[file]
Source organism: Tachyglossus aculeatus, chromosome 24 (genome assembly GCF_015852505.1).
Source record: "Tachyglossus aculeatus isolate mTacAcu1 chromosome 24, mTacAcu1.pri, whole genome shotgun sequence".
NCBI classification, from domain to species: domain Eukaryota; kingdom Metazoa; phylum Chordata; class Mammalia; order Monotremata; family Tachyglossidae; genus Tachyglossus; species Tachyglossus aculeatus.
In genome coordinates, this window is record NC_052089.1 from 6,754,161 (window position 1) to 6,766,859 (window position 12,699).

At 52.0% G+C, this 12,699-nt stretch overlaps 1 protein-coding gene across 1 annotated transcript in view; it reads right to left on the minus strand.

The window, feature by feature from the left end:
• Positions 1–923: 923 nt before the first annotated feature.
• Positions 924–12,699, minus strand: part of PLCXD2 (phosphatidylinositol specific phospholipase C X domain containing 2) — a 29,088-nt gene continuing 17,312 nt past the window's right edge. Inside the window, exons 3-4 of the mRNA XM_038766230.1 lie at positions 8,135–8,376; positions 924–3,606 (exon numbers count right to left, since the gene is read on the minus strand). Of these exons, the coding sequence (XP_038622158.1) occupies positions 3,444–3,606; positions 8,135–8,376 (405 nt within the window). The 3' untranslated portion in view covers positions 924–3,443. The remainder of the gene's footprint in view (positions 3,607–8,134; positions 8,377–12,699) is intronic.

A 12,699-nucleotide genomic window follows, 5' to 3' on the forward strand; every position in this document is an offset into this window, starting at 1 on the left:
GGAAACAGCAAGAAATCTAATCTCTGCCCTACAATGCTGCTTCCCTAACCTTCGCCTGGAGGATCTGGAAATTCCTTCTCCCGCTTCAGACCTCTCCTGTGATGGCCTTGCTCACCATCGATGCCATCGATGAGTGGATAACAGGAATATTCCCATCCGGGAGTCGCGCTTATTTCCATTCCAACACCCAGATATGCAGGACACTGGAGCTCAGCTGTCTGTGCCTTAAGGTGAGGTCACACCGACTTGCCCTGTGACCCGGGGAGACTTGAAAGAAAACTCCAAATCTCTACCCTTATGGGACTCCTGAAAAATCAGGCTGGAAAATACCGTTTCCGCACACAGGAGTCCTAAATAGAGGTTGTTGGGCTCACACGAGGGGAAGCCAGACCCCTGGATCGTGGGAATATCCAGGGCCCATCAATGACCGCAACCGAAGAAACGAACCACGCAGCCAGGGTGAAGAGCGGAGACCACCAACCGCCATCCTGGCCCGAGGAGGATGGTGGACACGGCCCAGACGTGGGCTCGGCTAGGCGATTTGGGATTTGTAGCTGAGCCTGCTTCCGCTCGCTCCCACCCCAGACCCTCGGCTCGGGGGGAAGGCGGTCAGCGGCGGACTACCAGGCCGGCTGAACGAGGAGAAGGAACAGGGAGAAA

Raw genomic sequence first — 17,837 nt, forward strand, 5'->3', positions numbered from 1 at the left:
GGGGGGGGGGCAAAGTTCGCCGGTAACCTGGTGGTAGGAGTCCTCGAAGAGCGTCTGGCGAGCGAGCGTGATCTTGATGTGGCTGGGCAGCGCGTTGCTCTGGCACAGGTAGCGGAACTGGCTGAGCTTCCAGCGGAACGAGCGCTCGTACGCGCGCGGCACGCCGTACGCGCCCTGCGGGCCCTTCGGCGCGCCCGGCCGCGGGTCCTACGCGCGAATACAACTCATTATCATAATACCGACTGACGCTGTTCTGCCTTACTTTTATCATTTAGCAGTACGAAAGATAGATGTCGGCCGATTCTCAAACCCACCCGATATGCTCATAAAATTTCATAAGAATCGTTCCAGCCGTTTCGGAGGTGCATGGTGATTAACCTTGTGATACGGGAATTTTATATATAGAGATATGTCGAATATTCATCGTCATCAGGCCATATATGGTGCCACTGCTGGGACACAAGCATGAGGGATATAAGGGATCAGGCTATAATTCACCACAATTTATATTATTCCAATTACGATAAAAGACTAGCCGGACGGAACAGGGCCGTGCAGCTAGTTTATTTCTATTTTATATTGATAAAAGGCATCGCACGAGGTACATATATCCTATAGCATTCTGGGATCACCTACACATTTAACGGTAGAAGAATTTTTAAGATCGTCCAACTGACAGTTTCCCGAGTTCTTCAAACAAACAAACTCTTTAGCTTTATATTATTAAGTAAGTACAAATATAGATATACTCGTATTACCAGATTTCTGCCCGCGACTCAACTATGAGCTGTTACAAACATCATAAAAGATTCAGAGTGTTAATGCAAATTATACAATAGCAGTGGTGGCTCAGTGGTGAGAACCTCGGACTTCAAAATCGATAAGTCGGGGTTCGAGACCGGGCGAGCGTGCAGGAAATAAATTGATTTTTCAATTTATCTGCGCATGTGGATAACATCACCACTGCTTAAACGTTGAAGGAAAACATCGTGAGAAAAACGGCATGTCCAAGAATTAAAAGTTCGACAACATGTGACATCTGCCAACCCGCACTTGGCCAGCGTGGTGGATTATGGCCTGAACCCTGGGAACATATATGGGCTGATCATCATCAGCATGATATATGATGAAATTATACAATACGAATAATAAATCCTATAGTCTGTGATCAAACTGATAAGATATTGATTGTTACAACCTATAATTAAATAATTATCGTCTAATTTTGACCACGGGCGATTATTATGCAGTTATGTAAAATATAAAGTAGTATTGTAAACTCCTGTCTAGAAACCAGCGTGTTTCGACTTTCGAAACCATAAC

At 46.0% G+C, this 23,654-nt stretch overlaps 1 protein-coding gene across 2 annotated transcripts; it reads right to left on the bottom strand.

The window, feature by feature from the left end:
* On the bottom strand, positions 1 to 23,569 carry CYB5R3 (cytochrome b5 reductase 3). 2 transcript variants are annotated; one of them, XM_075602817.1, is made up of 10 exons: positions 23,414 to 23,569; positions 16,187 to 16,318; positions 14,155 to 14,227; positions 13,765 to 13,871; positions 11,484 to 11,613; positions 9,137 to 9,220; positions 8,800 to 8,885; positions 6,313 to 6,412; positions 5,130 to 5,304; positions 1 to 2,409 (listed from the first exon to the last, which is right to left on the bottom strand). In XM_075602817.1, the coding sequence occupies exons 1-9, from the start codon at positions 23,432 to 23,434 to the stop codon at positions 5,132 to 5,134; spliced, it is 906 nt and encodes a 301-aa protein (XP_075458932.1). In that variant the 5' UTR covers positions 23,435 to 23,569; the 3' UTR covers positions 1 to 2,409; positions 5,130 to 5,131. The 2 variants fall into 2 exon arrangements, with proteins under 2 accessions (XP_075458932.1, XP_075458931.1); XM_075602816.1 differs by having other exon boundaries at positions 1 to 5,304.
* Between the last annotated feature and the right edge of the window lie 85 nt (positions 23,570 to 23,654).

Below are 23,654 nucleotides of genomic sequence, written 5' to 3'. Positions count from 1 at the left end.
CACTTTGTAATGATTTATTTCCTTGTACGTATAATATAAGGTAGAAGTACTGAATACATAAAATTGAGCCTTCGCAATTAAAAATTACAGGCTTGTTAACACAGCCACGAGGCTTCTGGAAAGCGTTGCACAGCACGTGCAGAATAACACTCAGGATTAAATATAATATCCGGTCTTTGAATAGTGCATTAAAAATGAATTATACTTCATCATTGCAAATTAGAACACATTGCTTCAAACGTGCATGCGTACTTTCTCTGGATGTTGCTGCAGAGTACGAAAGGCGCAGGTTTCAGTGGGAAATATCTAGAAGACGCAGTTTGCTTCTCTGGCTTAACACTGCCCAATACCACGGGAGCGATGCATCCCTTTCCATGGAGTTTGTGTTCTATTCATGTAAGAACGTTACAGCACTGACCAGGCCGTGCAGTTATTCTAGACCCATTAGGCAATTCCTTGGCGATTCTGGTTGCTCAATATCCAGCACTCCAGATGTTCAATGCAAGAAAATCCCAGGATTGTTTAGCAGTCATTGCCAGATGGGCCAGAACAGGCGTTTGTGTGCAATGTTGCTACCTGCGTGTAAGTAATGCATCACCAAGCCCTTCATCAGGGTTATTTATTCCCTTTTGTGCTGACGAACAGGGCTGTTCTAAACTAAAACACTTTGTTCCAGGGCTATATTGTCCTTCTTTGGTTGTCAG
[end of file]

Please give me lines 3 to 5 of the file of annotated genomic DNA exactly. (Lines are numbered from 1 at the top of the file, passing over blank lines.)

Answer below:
NCBI classification, from domain to species: domain Eukaryota; kingdom Metazoa; phylum Chordata; class Mammalia; order Monotremata; family Tachyglossidae; genus Tachyglossus; species Tachyglossus aculeatus.
In genome coordinates, this window is record NC_052089.1 from 6,754,161 (window position 1) to 6,766,859 (window position 12,699).

At 52.0% G+C, this 12,699-nt stretch overlaps 1 protein-coding gene across 1 annotated transcript in view; it reads right to left on the minus strand.